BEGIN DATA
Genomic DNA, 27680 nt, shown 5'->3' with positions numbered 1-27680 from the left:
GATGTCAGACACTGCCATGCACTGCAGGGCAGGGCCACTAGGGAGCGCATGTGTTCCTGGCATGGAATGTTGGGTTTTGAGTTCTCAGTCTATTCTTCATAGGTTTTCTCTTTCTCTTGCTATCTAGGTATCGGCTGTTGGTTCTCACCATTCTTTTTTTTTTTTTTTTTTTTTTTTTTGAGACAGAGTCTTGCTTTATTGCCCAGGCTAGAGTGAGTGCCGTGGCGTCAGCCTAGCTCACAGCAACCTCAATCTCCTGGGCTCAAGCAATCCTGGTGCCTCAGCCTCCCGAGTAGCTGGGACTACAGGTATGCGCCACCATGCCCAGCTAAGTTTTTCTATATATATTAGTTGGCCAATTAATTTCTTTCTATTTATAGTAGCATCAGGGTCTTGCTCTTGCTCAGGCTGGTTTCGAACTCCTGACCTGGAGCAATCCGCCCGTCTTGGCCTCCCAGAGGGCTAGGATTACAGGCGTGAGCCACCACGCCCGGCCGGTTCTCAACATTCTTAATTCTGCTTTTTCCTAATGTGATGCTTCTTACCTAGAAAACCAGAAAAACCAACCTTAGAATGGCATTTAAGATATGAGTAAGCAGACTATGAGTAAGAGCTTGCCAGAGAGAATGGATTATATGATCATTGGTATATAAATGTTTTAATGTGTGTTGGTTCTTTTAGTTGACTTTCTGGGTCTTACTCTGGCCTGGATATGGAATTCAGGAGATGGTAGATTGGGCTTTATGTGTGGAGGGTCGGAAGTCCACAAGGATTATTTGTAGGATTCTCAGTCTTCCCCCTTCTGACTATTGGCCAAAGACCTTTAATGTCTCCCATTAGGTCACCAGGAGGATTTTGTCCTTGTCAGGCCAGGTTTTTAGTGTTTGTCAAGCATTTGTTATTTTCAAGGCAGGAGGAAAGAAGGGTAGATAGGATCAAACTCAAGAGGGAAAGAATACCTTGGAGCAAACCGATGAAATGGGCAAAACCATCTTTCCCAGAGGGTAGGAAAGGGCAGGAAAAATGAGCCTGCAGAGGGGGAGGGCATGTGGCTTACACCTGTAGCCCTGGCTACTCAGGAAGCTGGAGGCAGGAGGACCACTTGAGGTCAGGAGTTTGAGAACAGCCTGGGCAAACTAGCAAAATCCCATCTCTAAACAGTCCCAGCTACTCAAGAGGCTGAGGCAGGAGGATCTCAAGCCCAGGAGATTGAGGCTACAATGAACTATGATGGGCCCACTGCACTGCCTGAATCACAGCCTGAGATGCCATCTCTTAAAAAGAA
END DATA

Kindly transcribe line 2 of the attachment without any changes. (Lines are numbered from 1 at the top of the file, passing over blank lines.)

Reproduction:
GATGTCAGACACTGCCATGCACTGCAGGGCAGGGCCACTAGGGAGCGCATGTGTTCCTGGCATGGAATGTTGGGTTTTGAGTTCTCAGTCTATTCTTCATAGGTTTTCTCTTTCTCTTGCTATCTAGGTATCGGCTGTTGGTTCTCACCATTCTTTTTTTTTTTTTTTTTTTTTTTTTTGAGACAGAGTCTTGCTTTATTGCCCAGGCTAGAGTGAGTGCCGTGGCGTCAGCCTAGCTCACAGCAACCTCAATCTCCTGGGCTCAAGCAATCCTGGTGCCTCAGCCTCCCGAGTAGCTGGGACTACAGGTATGCGCCACCATGCCCAGCTAAGTTTTTCTATATATATTAGTTGGCCAATTAATTTCTTTCTATTTATAGTAGCATCAGGGTCTTGCTCTTGCTCAGGCTGGTTTCGAACTCCTGACCTGGAGCAATCCGCCCGTCTTGGCCTCCCAGAGGGCTAGGATTACAGGCGTGAGCCACCACGCCCGGCCGGTTCTCAACATTCTTAATTCTGCTTTTTCCTAATGTGATGCTTCTTACCTAGAAAACCAGAAAAACCAACCTTAGAATGGCATTTAAGATATGAGTAAGCAGACTATGAGTAAGAGCTTGCCAGAGAGAATGGATTATATGATCATTGGTATATAAATGTTTTAATGTGTGTTGGTTCTTTTAGTTGACTTTCTGGGTCTTACTCTGGCCTGGATATGGAATTCAGGAGATGGTAGATTGGGCTTTATGTGTGGAGGGTCGGAAGTCCACAAGGATTATTTGTAGGATTCTCAGTCTTCCCCCTTCTGACTATTGGCCAAAGACCTTTAATGTCTCCCATTAGGTCACCAGGAGGATTTTGTCCTTGTCAGGCCAGGTTTTTAGTGTTTGTCAAGCATTTGTTATTTTCAAGGCAGGAGGAAAGAAGGGTAGATAGGATCAAACTCAAGAGGGAAAGAATACCTTGGAGCAAACCGATGAAATGGGCAAAACCATCTTTCCCAGAGGGTAGGAAAGGGCAGGAAAAATGAGCCTGCAGAGGGGGAGGGCATGTGGCTTACACCTGTAGCCCTGGCTACTCAGGAAGCTGGAGGCAGGAGGACCACTTGAGGTCAGGAGTTTGAGAACAGCCTGGGCAAACTAGCAAAATCCCATCTCTAAACAGTCCCAGCTACTCAAGAGGCTGAGGCAGGAGGATCTCAAGCCCAGGAGATTGAGGCTACAATGAACTATGATGGGCCCACTGCACTGCCTGAATCACAGCCTGAGATGCCATCTCTTAAAAAGAA